Generational Hollywood business saga and first outing by Cort, a producer whose 52 film credits include Runaway Bride and Mr. Holland’s Opus.
Cort gives his real-life Hollywood figures a strong rounding-out with famous quirks and punchy dialogue. Focusing on the Jastrow family, he opens with attorney Harry Jastrow’s 1948 effort in the Supreme Court to overturn a lower court’s ruling against the distribution monopoly of Paramount, RKO, Twentieth Century-Fox, Warner Bros., and M-G-M, who own the theater chains that show their films. Harry loses, and, once divested of their chains, the studios face the rising threat of TV. The studios bury their heads in the sand about selling product to this medium, but Harry, seeing ahead, suggests making fresh programming for TV. A first-generation Ukrainian Jewish immigrant, Harry is married to former film star Maggie Nolin (Margaret Rose Kimmel), niece of Hollywood founding father Adolph Zukor. Too decent for an indecent business, Harry finds himself being bounced from Paramount for his far-reaching ideas and has a heart attack at his son AJ’s bar mitzvah. Ten years later, in a Bing Crosby celebrity golf tournament, AJ partners showman Mike Todd, who is taken with him and offers him a job on Don Quixote, his follow-up to Around the World in Eighty Days. Then AJ falls in with Steve McQueen and represents him at William Morris for McQueen’s first big TV western series, and after that through a series of five films, McQueen being no easy client. Like McQueen, AJ turns rebel, quitting the Morris agency when his mild antiwar activity upsets his bosses. When Charlie Bludhorn takes over Paramount and names Bob Evans president, AJ’s star rises as a producer. When his own company, J2 (J-squared) goes into the red, only a massive first-week opening of The Coney Island Maniac can save it. Then his son Ricky wants into the business and already has a great script to shuck—about AJ’s infidelity.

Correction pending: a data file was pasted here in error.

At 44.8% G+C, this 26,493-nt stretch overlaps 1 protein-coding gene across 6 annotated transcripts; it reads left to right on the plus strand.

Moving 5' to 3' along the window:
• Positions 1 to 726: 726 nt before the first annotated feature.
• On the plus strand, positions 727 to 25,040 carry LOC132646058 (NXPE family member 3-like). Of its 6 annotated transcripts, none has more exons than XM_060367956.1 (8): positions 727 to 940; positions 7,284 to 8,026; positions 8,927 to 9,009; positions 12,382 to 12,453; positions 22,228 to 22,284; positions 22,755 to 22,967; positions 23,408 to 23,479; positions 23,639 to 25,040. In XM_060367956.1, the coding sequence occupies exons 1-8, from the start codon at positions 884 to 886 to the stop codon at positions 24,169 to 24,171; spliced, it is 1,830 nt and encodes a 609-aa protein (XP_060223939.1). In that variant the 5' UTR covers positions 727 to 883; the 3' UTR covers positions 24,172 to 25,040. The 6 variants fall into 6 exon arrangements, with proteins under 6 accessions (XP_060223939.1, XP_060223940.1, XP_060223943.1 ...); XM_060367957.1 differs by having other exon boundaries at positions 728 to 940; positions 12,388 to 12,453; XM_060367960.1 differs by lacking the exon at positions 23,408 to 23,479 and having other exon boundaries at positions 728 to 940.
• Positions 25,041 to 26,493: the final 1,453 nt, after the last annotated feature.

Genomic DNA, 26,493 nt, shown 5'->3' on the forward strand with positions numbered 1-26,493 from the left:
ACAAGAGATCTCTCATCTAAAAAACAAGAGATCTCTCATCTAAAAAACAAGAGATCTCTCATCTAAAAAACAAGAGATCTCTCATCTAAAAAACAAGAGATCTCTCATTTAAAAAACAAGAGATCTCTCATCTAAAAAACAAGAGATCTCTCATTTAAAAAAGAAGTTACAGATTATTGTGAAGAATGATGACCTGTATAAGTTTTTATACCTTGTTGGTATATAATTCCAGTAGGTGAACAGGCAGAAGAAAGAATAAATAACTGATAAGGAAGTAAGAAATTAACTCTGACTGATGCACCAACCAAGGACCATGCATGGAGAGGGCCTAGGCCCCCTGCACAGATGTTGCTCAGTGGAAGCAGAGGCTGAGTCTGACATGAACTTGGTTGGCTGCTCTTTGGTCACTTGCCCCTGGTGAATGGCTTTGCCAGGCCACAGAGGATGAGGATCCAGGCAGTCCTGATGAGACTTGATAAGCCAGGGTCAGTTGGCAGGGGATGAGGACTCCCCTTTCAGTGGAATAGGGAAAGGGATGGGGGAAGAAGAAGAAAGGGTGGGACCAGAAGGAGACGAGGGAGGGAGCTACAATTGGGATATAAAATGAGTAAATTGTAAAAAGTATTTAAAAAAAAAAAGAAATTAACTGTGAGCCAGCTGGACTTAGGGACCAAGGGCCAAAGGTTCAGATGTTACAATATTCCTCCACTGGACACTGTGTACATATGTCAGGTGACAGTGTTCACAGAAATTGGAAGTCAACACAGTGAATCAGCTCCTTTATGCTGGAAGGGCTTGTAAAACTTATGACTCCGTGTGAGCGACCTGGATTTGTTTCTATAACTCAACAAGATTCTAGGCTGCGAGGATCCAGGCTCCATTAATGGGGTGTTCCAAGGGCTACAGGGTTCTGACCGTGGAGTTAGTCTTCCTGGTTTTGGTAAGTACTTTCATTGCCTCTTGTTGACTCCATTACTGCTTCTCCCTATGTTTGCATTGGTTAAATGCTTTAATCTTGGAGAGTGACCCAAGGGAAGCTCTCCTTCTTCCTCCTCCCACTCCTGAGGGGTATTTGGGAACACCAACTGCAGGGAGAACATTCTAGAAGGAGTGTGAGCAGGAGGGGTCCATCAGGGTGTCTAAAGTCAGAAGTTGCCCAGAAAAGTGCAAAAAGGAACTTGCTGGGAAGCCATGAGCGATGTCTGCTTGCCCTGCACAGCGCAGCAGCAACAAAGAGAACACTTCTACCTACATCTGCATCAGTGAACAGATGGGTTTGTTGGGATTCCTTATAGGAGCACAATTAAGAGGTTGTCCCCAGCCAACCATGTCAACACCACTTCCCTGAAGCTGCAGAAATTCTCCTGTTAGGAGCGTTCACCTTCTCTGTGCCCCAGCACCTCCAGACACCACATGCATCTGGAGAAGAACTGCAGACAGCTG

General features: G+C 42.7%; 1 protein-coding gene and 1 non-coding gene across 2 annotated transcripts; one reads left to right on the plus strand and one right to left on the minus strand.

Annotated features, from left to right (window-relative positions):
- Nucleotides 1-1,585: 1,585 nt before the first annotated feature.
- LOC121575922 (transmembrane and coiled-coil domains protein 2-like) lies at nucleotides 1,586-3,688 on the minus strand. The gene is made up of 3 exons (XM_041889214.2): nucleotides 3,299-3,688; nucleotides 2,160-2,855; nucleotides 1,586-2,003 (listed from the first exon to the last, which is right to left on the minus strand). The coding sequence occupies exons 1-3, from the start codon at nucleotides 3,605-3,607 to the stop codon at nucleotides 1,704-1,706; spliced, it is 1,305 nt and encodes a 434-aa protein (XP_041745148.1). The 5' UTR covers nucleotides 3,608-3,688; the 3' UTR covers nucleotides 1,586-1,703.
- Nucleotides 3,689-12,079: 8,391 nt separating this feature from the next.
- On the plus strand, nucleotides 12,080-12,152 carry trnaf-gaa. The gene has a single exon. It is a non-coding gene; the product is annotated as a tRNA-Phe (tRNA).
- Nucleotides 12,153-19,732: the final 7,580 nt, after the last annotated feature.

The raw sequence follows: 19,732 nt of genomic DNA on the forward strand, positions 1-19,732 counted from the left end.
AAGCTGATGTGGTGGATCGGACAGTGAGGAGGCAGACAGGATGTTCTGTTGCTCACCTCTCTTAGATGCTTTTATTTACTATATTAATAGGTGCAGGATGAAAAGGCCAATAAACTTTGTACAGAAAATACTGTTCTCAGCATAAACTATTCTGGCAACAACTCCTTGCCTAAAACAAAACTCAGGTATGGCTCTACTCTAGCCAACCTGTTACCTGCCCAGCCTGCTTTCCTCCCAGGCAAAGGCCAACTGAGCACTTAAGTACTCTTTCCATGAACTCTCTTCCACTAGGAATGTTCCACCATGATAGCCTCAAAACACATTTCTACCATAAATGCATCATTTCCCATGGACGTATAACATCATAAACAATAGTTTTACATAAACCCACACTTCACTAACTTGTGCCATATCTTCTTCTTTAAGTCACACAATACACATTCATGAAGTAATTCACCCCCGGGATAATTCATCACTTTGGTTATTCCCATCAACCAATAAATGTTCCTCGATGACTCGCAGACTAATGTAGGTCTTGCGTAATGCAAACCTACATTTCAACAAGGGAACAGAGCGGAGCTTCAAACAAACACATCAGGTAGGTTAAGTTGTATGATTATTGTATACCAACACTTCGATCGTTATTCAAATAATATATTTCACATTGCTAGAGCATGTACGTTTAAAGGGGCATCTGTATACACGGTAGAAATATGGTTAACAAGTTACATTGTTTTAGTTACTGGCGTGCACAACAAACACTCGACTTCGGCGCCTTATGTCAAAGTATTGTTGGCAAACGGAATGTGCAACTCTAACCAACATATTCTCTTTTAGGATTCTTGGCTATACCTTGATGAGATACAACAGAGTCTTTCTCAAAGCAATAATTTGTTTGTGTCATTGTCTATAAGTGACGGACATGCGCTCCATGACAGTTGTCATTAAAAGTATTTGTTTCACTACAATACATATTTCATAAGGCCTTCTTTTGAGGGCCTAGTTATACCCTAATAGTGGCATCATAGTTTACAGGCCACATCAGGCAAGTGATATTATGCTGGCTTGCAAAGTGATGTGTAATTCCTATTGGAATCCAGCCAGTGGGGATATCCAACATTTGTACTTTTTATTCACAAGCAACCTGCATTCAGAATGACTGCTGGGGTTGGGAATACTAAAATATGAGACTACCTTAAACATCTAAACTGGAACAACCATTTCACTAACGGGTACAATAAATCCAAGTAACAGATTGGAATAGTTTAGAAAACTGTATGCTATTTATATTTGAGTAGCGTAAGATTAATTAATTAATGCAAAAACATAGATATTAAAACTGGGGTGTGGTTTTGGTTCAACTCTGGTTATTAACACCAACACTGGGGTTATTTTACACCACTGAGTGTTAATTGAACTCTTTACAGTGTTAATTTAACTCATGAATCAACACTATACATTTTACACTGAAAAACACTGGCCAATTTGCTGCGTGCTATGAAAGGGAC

Much fun. Four Stars and an Irving Thalberg Award.